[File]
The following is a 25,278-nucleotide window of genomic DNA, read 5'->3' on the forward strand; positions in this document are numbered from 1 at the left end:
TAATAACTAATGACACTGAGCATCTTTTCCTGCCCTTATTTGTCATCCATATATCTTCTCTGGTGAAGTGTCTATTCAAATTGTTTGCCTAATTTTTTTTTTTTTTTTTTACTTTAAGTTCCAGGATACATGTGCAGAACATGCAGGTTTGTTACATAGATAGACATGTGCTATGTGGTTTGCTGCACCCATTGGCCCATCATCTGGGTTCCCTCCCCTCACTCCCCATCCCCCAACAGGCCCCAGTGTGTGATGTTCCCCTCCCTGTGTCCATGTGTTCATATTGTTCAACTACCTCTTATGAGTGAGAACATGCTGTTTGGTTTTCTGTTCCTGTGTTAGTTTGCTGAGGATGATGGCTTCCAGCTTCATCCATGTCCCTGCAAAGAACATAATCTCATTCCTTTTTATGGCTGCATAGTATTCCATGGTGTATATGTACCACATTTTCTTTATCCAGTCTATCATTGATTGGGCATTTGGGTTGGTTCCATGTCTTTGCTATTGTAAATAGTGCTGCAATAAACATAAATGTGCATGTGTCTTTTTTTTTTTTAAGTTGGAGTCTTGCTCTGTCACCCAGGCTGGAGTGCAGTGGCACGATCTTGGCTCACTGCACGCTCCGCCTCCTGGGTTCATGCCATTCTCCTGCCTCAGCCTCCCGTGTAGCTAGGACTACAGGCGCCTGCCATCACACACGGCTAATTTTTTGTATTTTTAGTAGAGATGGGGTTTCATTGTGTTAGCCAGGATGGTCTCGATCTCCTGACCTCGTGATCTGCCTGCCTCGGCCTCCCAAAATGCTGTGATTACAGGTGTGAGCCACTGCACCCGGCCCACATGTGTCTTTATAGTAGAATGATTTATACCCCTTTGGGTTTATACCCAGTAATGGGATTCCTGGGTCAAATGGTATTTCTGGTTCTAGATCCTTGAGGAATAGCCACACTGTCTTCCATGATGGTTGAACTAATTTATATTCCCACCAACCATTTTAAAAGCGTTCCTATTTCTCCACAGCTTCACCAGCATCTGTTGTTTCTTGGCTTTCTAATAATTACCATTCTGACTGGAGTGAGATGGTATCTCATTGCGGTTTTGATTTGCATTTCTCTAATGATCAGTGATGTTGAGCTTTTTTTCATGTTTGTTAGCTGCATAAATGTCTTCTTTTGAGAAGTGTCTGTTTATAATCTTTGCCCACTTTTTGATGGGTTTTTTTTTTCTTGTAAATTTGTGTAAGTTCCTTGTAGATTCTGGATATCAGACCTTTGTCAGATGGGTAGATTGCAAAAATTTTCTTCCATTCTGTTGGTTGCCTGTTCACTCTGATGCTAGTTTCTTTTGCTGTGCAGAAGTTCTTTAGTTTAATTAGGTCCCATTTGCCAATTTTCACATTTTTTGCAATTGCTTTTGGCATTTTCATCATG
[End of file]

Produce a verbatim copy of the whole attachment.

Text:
The following is a 25,278-nucleotide window of genomic DNA, read 5'->3' on the forward strand; positions in this document are numbered from 1 at the left end:
TAATAACTAATGACACTGAGCATCTTTTCCTGCCCTTATTTGTCATCCATATATCTTCTCTGGTGAAGTGTCTATTCAAATTGTTTGCCTAATTTTTTTTTTTTTTTTTTACTTTAAGTTCCAGGATACATGTGCAGAACATGCAGGTTTGTTACATAGATAGACATGTGCTATGTGGTTTGCTGCACCCATTGGCCCATCATCTGGGTTCCCTCCCCTCACTCCCCATCCCCCAACAGGCCCCAGTGTGTGATGTTCCCCTCCCTGTGTCCATGTGTTCATATTGTTCAACTACCTCTTATGAGTGAGAACATGCTGTTTGGTTTTCTGTTCCTGTGTTAGTTTGCTGAGGATGATGGCTTCCAGCTTCATCCATGTCCCTGCAAAGAACATAATCTCATTCCTTTTTATGGCTGCATAGTATTCCATGGTGTATATGTACCACATTTTCTTTATCCAGTCTATCATTGATTGGGCATTTGGGTTGGTTCCATGTCTTTGCTATTGTAAATAGTGCTGCAATAAACATAAATGTGCATGTGTCTTTTTTTTTTTTAAGTTGGAGTCTTGCTCTGTCACCCAGGCTGGAGTGCAGTGGCACGATCTTGGCTCACTGCACGCTCCGCCTCCTGGGTTCATGCCATTCTCCTGCCTCAGCCTCCCGTGTAGCTAGGACTACAGGCGCCTGCCATCACACACGGCTAATTTTTTGTATTTTTAGTAGAGATGGGGTTTCATTGTGTTAGCCAGGATGGTCTCGATCTCCTGACCTCGTGATCTGCCTGCCTCGGCCTCCCAAAATGCTGTGATTACAGGTGTGAGCCACTGCACCCGGCCCACATGTGTCTTTATAGTAGAATGATTTATACCCCTTTGGGTTTATACCCAGTAATGGGATTCCTGGGTCAAATGGTATTTCTGGTTCTAGATCCTTGAGGAATAGCCACACTGTCTTCCATGATGGTTGAACTAATTTATATTCCCACCAACCATTTTAAAAGCGTTCCTATTTCTCCACAGCTTCACCAGCATCTGTTGTTTCTTGGCTTTCTAATAATTACCATTCTGACTGGAGTGAGATGGTATCTCATTGCGGTTTTGATTTGCATTTCTCTAATGATCAGTGATGTTGAGCTTTTTTTCATGTTTGTTAGCTGCATAAATGTCTTCTTTTGAGAAGTGTCTGTTTATAATCTTTGCCCACTTTTTGATGGGTTTTTTTTTTCTTGTAAATTTGTGTAAGTTCCTTGTAGATTCTGGATATCAGACCTTTGTCAGATGGGTAGATTGCAAAAATTTTCTTCCATTCTGTTGGTTGCCTGTTCACTCTGATGCTAGTTTCTTTTGCTGTGCAGAAGTTCTTTAGTTTAATTAGGTCCCATTTGCCAATTTTCACATTTTTTGCAATTGCTTTTGGCATTTTCATCATG